"Now I will give you a choice," the host tells you. "You can either stick with the door you originally chose, or you can choose to switch to the other unopened door."
Should you switch doors, stick with your original choice, or does it not matter?

Monday, February 20, 2012

Einstein's Riddle


There are no tricks, just pure logic, so good luck and don't give up.

1. In a street there are five houses, painted five different colors.

2. In each house lives a person of different nationality

3. These five homeowners each drink a different kind of beverage, smoke different brand of cigar and keep a different pet.  



   1. The British man lives in a red house.
   2. The Swedish man keeps dogs as pets.
   3. The Danish man drinks tea.
   4. The Green house is next to, and on the left of the White house.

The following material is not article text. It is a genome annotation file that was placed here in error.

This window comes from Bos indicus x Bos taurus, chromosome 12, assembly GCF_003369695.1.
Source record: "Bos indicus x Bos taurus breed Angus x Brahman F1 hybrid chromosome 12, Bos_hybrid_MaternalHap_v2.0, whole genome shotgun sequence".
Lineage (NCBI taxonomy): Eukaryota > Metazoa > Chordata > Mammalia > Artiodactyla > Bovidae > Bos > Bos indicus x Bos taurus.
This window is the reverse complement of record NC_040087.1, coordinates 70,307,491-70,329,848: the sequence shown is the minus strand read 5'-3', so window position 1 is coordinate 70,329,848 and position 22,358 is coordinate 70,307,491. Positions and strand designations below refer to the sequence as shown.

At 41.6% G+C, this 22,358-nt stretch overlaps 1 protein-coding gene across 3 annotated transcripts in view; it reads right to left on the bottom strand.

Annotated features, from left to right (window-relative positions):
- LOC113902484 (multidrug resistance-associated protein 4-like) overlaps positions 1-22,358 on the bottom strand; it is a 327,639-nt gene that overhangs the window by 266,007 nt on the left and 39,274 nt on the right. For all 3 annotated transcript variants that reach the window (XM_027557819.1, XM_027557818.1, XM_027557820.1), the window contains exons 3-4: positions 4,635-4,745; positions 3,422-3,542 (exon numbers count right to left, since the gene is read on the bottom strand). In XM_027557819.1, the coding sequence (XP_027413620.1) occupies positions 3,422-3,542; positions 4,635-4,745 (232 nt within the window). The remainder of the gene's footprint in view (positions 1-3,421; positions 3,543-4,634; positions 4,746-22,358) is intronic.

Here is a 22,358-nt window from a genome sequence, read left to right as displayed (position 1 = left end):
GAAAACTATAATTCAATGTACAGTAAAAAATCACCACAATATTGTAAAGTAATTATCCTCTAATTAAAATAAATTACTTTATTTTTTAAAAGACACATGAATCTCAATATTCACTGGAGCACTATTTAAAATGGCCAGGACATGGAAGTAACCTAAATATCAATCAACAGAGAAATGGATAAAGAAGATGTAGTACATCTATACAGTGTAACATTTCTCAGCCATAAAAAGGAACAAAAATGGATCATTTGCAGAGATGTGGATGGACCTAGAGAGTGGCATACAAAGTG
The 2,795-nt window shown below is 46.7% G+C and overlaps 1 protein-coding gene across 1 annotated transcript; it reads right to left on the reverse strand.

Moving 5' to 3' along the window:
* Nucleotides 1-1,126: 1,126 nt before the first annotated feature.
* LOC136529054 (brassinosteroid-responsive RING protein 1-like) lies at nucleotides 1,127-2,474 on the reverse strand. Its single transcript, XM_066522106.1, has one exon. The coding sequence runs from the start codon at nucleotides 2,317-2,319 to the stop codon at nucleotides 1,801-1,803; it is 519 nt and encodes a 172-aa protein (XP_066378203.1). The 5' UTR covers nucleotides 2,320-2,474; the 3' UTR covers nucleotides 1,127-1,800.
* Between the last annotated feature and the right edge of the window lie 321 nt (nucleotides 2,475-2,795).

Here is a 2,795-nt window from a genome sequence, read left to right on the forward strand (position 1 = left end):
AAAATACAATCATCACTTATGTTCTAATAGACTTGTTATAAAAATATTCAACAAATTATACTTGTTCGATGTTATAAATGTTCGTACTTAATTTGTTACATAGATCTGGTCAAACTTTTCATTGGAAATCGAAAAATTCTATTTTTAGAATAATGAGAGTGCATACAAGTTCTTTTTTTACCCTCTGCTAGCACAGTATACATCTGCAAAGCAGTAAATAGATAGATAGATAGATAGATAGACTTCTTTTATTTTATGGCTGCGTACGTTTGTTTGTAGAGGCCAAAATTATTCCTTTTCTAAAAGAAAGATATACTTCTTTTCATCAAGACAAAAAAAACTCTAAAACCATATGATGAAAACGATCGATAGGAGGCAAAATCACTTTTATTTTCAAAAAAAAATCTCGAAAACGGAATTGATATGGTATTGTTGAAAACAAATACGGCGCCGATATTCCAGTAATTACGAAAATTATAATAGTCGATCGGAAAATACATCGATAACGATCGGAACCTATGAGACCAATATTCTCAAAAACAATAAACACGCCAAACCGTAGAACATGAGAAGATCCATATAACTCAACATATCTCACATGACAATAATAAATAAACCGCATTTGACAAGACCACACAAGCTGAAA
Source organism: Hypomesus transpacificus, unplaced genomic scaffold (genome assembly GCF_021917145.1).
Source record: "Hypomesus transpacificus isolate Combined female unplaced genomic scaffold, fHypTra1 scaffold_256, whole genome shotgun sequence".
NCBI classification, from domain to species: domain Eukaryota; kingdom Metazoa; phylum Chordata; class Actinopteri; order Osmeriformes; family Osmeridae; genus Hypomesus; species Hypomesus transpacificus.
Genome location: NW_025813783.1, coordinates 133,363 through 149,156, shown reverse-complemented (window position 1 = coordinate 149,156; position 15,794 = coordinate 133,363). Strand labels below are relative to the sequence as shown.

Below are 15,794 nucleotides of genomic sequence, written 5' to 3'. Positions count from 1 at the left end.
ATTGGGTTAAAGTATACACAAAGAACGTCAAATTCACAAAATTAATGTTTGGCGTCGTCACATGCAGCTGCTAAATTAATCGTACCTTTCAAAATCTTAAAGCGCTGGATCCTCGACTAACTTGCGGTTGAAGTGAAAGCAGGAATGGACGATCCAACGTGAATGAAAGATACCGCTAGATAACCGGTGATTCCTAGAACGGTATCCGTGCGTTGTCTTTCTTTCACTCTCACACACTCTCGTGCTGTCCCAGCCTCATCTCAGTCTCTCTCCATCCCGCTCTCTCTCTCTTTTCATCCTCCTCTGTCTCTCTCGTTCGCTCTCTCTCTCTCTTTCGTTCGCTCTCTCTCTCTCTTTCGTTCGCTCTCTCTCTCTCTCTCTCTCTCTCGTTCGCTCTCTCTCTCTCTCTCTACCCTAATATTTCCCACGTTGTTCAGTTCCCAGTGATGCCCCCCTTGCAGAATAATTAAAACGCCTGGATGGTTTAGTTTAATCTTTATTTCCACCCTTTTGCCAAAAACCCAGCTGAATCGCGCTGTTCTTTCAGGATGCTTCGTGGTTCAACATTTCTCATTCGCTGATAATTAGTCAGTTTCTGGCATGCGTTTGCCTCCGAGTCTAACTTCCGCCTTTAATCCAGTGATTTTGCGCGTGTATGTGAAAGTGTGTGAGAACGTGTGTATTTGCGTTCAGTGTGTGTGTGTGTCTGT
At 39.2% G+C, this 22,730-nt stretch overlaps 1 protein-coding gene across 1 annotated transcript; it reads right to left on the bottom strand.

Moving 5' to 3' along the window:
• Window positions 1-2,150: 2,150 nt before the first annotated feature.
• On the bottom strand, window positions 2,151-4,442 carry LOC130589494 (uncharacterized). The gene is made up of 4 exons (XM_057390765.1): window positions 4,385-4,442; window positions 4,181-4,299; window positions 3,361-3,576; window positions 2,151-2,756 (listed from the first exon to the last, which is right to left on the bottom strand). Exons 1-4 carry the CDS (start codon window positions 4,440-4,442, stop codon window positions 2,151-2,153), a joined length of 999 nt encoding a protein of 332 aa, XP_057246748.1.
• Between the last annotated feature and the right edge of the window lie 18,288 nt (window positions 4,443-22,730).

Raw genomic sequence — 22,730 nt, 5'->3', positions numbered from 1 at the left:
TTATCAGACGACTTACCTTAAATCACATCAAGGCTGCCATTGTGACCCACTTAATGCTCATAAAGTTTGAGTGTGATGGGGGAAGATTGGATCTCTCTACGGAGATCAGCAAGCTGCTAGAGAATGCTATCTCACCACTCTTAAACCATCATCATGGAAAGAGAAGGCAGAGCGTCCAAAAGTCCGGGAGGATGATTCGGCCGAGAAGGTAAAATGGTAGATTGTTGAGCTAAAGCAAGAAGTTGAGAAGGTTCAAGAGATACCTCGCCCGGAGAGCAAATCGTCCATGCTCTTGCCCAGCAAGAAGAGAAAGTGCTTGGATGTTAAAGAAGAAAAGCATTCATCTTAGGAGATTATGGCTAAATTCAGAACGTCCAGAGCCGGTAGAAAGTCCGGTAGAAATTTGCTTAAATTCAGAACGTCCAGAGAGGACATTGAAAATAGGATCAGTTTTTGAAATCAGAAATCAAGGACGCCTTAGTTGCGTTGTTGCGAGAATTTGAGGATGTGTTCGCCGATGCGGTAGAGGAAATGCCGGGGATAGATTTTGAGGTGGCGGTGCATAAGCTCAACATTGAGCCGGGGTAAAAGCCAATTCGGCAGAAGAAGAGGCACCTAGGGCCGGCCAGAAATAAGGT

5. The owner of the Green house drinks coffee.
   6. The person who smokes Pall Mall rears birds.
   7. The owner of the Yellow house smokes Dunhill.
   8. The man living in the center house drinks milk.
   9. The Norwegian lives in the first house.
   10. The man who smokes Blends lives next to the one who keeps cats.
   11. The man who keeps horses lives next to the man who smokes Dunhill.
   12. The man who smokes Blue Master drinks beer.
   13. The German smokes Prince.
   14. The Norwegian lives next to the blue house.
   15. The Blends smoker lives next to the one who drinks water.


Feel free to comment your answers and share to your friends.

Thursday, February 9, 2012

Manager and Engineer Puzzle